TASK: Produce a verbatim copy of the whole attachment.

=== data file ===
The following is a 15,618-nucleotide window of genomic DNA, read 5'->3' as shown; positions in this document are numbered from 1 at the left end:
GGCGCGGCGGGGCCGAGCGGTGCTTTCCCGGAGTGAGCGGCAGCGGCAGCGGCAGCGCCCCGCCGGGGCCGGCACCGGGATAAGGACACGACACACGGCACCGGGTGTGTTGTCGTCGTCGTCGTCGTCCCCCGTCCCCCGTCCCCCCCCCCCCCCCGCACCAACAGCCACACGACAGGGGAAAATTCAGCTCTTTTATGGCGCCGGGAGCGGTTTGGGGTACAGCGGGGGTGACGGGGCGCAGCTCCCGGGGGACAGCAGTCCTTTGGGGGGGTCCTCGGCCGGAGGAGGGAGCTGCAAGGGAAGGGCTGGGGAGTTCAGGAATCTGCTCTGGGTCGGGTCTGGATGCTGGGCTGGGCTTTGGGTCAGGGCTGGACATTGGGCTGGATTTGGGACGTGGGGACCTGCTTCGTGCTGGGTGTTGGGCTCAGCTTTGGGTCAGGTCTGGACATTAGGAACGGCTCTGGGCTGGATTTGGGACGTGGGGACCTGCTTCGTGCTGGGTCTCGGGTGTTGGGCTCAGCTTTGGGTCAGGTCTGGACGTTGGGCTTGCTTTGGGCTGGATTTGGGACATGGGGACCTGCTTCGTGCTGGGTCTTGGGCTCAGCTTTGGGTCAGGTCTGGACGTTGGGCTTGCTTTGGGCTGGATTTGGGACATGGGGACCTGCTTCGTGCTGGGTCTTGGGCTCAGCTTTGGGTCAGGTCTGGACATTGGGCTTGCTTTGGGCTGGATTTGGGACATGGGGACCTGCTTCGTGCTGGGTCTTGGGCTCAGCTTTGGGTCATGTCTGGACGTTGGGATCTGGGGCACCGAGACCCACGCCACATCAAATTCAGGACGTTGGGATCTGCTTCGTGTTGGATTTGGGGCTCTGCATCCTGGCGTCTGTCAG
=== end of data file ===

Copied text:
The following is a 15,618-nucleotide window of genomic DNA, read 5'->3' as shown; positions in this document are numbered from 1 at the left end:
GGCGCGGCGGGGCCGAGCGGTGCTTTCCCGGAGTGAGCGGCAGCGGCAGCGGCAGCGCCCCGCCGGGGCCGGCACCGGGATAAGGACACGACACACGGCACCGGGTGTGTTGTCGTCGTCGTCGTCGTCCCCCGTCCCCCGTCCCCCCCCCCCCCCCGCACCAACAGCCACACGACAGGGGAAAATTCAGCTCTTTTATGGCGCCGGGAGCGGTTTGGGGTACAGCGGGGGTGACGGGGCGCAGCTCCCGGGGGACAGCAGTCCTTTGGGGGGGTCCTCGGCCGGAGGAGGGAGCTGCAAGGGAAGGGCTGGGGAGTTCAGGAATCTGCTCTGGGTCGGGTCTGGATGCTGGGCTGGGCTTTGGGTCAGGGCTGGACATTGGGCTGGATTTGGGACGTGGGGACCTGCTTCGTGCTGGGTGTTGGGCTCAGCTTTGGGTCAGGTCTGGACATTAGGAACGGCTCTGGGCTGGATTTGGGACGTGGGGACCTGCTTCGTGCTGGGTCTCGGGTGTTGGGCTCAGCTTTGGGTCAGGTCTGGACGTTGGGCTTGCTTTGGGCTGGATTTGGGACATGGGGACCTGCTTCGTGCTGGGTCTTGGGCTCAGCTTTGGGTCAGGTCTGGACGTTGGGCTTGCTTTGGGCTGGATTTGGGACATGGGGACCTGCTTCGTGCTGGGTCTTGGGCTCAGCTTTGGGTCAGGTCTGGACATTGGGCTTGCTTTGGGCTGGATTTGGGACATGGGGACCTGCTTCGTGCTGGGTCTTGGGCTCAGCTTTGGGTCATGTCTGGACGTTGGGATCTGGGGCACCGAGACCCACGCCACATCAAATTCAGGACGTTGGGATCTGCTTCGTGTTGGATTTGGGGCTCTGCATCCTGGCGTCTGTCAG